This initiative was Chief Judge Jonathan Lippman’s latest attempt to mete out justice for all, but it was not well received by all sides. Some have likened the pro bono requirement to indentured servitude; others have thrown up their hands in frustration and called the move “utterly wrongheaded.”
At first, it seemed like only in-state bar examinees and law schools had reason to worry. Now, out-of-state law schools are stepping up to the plate to complain about Lippman’s requirement. Details for the rule’s implementation still haven’t been drafted — in fact, out-of-state schools weren’t even invited when the Chief Judge’s advisory committee last met in July. Law schools and law graduates alike have been kept in an uneasy waiting period while all of the minutiae get worked out.
But for out-of-state law schools, the worst part of this waiting period is the uncertainty about whether this pro bono requirement will come at a cost to students….
It’s finals period at many law schools around the country. Here at Above the Law, that means we can expect our inbox to get very entertaining. Pressure + law students + internet = loads of fun.
Well, it’s not just “pressure” that makes some law students wilt during finals period. There is no accounting for plumb stupid.
But today, we’ve got a story that is both stupid and unethical. A student at a top 14 law school reportedly posted a question from his Constitutional Law exam on a message board. He apparently posted it during the take home.
Yes, Virginia, it’s still cheating even if you do it online.
It’s hard to believe that another year has passed, but here we are. It’s December 31st, New Year’s Eve. The weather is turning cold, the Republican presidential contest is heating up, and it’s time to review this year’s biggest stories on Above the Law.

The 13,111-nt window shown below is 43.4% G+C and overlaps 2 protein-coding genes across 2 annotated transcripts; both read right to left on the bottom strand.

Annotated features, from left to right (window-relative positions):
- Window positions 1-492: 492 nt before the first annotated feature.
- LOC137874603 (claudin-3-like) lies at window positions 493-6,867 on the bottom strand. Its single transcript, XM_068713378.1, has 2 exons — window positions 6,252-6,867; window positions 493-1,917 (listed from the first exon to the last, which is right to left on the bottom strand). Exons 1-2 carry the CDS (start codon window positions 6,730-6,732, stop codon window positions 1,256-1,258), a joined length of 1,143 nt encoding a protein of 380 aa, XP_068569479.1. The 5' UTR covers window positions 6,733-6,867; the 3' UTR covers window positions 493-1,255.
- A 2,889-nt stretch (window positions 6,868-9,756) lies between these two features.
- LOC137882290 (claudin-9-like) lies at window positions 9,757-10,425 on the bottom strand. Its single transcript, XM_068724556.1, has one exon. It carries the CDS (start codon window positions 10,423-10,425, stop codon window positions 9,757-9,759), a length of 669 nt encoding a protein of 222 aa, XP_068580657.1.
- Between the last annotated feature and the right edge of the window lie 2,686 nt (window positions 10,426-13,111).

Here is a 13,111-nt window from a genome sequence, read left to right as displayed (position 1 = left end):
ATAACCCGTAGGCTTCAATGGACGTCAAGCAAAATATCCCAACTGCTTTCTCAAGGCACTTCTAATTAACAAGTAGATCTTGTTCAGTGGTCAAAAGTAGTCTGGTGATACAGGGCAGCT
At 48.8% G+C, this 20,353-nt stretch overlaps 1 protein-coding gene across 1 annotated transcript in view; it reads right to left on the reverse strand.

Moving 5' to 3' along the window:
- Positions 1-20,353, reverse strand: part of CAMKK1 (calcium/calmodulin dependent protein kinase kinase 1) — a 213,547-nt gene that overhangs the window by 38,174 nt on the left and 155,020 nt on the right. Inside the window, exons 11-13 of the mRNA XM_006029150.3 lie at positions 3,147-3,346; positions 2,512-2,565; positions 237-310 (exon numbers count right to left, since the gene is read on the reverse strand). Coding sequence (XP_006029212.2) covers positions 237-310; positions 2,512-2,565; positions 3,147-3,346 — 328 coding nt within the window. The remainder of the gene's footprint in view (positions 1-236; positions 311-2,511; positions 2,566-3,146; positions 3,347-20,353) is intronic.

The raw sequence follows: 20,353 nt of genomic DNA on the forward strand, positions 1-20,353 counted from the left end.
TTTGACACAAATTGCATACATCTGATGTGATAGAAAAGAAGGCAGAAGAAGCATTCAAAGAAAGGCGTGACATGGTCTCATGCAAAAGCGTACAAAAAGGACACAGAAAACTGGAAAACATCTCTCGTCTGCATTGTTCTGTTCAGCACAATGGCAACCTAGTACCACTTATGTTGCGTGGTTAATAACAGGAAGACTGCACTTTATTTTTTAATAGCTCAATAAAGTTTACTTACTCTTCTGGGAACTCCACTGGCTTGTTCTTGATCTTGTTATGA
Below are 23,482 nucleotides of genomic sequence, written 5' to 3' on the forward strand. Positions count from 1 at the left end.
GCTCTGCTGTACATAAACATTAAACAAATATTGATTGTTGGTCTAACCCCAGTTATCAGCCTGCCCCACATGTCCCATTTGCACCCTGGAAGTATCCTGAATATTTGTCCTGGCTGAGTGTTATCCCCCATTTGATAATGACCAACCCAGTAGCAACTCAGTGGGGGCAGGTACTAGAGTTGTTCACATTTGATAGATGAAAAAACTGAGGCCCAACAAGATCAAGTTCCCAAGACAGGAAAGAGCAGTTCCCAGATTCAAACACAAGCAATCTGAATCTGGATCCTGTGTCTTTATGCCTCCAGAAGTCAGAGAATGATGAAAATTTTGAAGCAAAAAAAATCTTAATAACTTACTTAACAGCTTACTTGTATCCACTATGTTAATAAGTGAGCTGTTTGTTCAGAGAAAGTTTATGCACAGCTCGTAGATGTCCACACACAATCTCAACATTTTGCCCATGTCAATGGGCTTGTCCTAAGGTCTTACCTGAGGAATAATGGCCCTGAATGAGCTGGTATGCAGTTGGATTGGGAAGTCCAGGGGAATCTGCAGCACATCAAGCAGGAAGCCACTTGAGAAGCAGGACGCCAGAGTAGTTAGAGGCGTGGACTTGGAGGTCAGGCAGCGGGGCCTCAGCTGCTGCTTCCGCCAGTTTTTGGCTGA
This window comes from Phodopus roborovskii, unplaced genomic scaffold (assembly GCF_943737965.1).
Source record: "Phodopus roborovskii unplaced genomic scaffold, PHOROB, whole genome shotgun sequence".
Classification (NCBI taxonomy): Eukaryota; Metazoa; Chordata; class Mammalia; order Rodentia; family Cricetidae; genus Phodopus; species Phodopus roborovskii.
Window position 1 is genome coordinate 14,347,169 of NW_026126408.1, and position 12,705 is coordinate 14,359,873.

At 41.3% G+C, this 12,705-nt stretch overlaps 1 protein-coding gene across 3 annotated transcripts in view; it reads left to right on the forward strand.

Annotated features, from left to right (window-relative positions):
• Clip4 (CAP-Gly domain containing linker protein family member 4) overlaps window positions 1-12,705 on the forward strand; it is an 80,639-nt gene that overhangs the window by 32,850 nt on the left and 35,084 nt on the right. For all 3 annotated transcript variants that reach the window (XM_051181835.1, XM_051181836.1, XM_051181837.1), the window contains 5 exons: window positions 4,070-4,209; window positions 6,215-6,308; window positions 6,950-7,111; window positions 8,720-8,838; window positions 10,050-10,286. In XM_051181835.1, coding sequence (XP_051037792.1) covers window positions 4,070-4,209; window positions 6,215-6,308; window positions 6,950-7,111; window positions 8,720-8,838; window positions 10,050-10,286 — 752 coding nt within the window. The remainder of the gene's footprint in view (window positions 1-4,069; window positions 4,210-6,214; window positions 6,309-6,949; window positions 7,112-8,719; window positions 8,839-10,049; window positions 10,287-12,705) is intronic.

Consistent with past practice, we will refrain from offering our subjective judgments on the most important stories of the year. Instead, just as we did back in 2010 and 2009, we’ll identify the ten biggest stories of the past year as decided by you, our readers. With the help of our friends at Google Analytics, we’ve compiled a list of our top ten posts for 2011, based on traffic.
In terms of overall topics, the most popular category page for the year was Law Schools, for the second year in a row. This shouldn’t come as a surprise, since the year was an eventful one for the legal academy. It would be fair to describe 2011 as an annus horribilis for the law school world, with various forces laying siege to the ivory tower. The attackers include not just unemployed lawyers turned scambloggers, but the mainstream media, led by David Segal of the New York Times; plaintiffs’ lawyers, who have already sued several law schools (and have announced plans to sue at least 15 more in 2012); and even a tenured law professor calling for reform (Paul Campos, currently in the lead for 2011 Lawyer of the Year).
The second most-popular category at ATL: Biglaw. Although we’ve expanded our small-firm and in-house coverage dramatically here at Above the Law, adding multiple columnists in each space, our coverage of large law firms still draws major traffic and drives discussions.
Now, on to the ten most popular individual posts on Above the Law in 2011….
We’ve been down this road before, but society still seems to think that female lawyers and law students don’t know the basics of fashion. Maybe it’s true, especially given the number of events on this topic that repeat the same information ad infinitum. We’ve seen seminars on how to have fashion sense for the workplace, followed by lessons on fashion dos and don’ts. When will the madness end?